Fallacy of Composition
A person commits fallacy of composition when they draw a conclusion regarding a whole on the basis of the features of parts or constituents of the whole while the fact is that there is no justification given for this inference. In simple terms, fallacy of composition occurs when a person concludes that something or idea is true for the whole while it is true just for some part or parts of the whole.
There are two types of fallacy of composition but a single name is used in reference to both of them due to their high level of similarity. One type of the fallacy of composition is committed when an individual reasons on the basis of the characteristics of the individual members of the group or class to make a conclusion about the characteristics of the whole group or class when taken in entirety.
This can be summarized formally as follows:
- Characteristics A, B, C and D are present in individual G things
- Therefore, characteristics A, B, C and D are present in the whole group or class of G things.
This is a fallacious line of reasoning because the fact that some individuals possess certain characteristics should not be taken as a guarantee that the entire class or group possesses the same characteristics.
However, it is crucial to note that when an inference is drawn regarding the characteristics of a group or class on the basis of the characteristics possessed by individual members it does not have to be fallacious all the time. Sufficient justification may be provided in some instances to warrant this conclusion.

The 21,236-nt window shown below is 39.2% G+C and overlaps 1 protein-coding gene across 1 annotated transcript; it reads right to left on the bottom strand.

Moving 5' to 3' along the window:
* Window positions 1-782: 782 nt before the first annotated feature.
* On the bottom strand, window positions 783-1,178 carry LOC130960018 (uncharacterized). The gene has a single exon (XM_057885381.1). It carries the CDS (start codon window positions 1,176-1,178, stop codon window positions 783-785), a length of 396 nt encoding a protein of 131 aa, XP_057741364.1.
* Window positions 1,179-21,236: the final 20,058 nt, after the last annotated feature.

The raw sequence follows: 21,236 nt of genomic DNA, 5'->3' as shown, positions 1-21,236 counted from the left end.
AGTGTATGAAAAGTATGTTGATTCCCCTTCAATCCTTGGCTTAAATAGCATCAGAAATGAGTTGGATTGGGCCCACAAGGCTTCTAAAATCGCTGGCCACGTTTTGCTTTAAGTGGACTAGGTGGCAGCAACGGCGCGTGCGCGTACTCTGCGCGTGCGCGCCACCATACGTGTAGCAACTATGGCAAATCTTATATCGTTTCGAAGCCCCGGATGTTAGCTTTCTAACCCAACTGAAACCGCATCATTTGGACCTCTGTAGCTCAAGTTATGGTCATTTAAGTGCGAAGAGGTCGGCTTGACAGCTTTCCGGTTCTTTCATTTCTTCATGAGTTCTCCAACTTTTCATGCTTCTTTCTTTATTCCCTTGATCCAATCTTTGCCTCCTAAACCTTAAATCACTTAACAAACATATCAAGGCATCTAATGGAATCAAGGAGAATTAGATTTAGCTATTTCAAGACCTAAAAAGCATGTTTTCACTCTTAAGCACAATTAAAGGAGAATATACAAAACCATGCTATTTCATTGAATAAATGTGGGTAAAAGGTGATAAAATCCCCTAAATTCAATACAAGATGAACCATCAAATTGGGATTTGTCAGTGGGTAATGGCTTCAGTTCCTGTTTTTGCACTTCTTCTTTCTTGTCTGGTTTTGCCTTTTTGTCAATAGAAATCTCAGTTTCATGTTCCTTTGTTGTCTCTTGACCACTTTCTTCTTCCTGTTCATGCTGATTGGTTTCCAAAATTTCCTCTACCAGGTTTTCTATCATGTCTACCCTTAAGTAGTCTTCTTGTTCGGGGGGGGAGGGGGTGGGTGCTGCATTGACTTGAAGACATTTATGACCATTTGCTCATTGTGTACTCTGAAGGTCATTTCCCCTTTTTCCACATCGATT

For instance, it is not fallacious to say that a rich person individually is wealthier than a poor person. The wealthy people’s group or class in the U.S is wealthier than the poor people’s group or class. In such a case, inference would be warranted by the provided evidence and therefore it would eliminate the fallacy of composition if provided.
A person commits the second category of fallacy of composition by concluding that what happens to be true for some parts of the whole must also be true for the whole yet there is no adequate justification for this claim. This line of reasoning can be presented formally as follows:
- Characteristics A, B, and C are present in some parts of the entire/whole F.
- Therefore, characteristics A, B and C must be present in the whole/entire F.
This is a fallacious reasoning since by some parts of the complex whole having certain characteristics does not mean that the entire whole has those characteristics. This fallacy of composition is committed mostly in math. Both 1 and 3 are odd numbers. 3 and 1 are part of or form 4. Therefore, 4 is an odd number.
Nevertheless, reasoning on the basis of the characteristics of some parts of the whole is not always a fallacious. Some justifications can be provided to warrant the inference which might eliminate fallacy of composition.
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